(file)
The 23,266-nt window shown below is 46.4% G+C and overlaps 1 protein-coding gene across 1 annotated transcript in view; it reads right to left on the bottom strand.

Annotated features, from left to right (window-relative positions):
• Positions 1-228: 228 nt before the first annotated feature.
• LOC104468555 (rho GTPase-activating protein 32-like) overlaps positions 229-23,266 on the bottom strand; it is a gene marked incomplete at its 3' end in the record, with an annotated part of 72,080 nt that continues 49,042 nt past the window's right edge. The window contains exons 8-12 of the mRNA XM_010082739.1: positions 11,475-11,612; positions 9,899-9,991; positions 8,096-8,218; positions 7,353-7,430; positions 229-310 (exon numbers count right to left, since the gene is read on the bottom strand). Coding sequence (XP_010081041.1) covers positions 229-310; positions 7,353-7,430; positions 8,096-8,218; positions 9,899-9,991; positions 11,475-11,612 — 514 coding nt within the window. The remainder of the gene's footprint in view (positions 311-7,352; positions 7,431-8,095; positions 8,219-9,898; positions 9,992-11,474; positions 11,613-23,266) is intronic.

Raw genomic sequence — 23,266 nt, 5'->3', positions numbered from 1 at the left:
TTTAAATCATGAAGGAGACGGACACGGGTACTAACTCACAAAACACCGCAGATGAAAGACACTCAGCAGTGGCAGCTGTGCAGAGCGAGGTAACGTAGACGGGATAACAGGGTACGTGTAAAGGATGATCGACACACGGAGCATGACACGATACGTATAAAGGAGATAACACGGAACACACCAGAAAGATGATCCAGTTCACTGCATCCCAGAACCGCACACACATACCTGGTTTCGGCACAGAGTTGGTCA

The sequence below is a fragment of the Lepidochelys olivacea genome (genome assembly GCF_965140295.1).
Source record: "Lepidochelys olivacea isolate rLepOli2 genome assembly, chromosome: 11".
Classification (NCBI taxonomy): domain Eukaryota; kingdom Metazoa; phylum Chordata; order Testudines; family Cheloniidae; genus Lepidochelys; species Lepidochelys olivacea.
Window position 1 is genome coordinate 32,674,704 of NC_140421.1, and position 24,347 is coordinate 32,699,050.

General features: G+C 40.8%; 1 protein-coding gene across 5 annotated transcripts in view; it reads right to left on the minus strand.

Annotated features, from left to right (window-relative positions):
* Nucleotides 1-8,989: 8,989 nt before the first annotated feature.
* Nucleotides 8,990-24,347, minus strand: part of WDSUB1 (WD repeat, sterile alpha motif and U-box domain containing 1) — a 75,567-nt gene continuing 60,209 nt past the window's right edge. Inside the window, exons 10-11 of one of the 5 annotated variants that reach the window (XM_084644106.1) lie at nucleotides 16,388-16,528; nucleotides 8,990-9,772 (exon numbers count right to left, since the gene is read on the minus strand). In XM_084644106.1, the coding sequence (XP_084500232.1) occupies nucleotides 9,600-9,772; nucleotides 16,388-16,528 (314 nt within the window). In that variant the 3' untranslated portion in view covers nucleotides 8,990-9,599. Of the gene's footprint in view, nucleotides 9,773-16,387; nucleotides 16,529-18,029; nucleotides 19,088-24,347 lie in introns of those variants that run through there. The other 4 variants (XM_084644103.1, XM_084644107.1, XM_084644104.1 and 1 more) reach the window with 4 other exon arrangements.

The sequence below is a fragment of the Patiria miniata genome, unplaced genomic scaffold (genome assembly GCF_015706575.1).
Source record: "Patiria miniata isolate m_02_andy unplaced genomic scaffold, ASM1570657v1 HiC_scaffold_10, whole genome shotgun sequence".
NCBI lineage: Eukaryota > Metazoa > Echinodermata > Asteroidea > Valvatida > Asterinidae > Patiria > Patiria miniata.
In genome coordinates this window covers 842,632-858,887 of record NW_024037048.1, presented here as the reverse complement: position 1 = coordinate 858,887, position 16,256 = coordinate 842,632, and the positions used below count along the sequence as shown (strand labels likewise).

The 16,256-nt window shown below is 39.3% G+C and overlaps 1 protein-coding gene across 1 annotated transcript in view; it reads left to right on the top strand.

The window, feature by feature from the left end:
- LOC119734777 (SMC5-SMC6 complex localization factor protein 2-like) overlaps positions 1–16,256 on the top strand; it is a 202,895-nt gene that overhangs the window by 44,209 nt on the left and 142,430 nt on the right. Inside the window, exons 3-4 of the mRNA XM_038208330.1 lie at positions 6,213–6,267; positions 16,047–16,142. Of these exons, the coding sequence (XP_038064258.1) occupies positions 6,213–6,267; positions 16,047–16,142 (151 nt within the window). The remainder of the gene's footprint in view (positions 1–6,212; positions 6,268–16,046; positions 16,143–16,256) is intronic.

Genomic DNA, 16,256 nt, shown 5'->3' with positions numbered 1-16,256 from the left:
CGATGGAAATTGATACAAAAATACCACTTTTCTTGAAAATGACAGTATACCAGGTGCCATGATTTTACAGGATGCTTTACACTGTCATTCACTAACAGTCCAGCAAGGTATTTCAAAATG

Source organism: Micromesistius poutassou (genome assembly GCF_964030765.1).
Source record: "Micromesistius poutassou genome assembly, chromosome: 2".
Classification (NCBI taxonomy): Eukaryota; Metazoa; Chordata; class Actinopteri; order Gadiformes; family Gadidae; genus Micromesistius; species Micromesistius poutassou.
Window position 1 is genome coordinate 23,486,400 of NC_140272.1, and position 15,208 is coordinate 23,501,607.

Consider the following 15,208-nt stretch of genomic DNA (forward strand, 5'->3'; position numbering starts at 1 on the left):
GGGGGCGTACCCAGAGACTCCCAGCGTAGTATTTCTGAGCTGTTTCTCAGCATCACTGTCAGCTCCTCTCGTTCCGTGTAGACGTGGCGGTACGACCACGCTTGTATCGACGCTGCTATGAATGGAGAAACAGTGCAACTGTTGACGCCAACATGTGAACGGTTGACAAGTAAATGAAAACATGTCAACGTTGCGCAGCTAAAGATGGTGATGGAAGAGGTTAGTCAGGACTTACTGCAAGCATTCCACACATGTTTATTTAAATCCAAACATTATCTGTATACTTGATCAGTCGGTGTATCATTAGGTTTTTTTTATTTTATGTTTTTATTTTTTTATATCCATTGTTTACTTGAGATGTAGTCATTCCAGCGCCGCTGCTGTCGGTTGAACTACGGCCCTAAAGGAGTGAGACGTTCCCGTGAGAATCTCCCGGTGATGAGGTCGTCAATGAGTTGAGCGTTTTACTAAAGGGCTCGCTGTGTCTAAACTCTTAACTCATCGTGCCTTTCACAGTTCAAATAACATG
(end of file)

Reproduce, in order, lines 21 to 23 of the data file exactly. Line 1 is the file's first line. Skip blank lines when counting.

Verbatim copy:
- LOC119734777 (SMC5-SMC6 complex localization factor protein 2-like) overlaps positions 1–16,256 on the top strand; it is a 202,895-nt gene that overhangs the window by 44,209 nt on the left and 142,430 nt on the right. Inside the window, exons 3-4 of the mRNA XM_038208330.1 lie at positions 6,213–6,267; positions 16,047–16,142. Of these exons, the coding sequence (XP_038064258.1) occupies positions 6,213–6,267; positions 16,047–16,142 (151 nt within the window). The remainder of the gene's footprint in view (positions 1–6,212; positions 6,268–16,046; positions 16,143–16,256) is intronic.

Genomic DNA, 16,256 nt, shown 5'->3' with positions numbered 1-16,256 from the left:
CGATGGAAATTGATACAAAAATACCACTTTTCTTGAAAATGACAGTATACCAGGTGCCATGATTTTACAGGATGCTTTACACTGTCATTCACTAACAGTCCAGCAAGGTATTTCAAAATG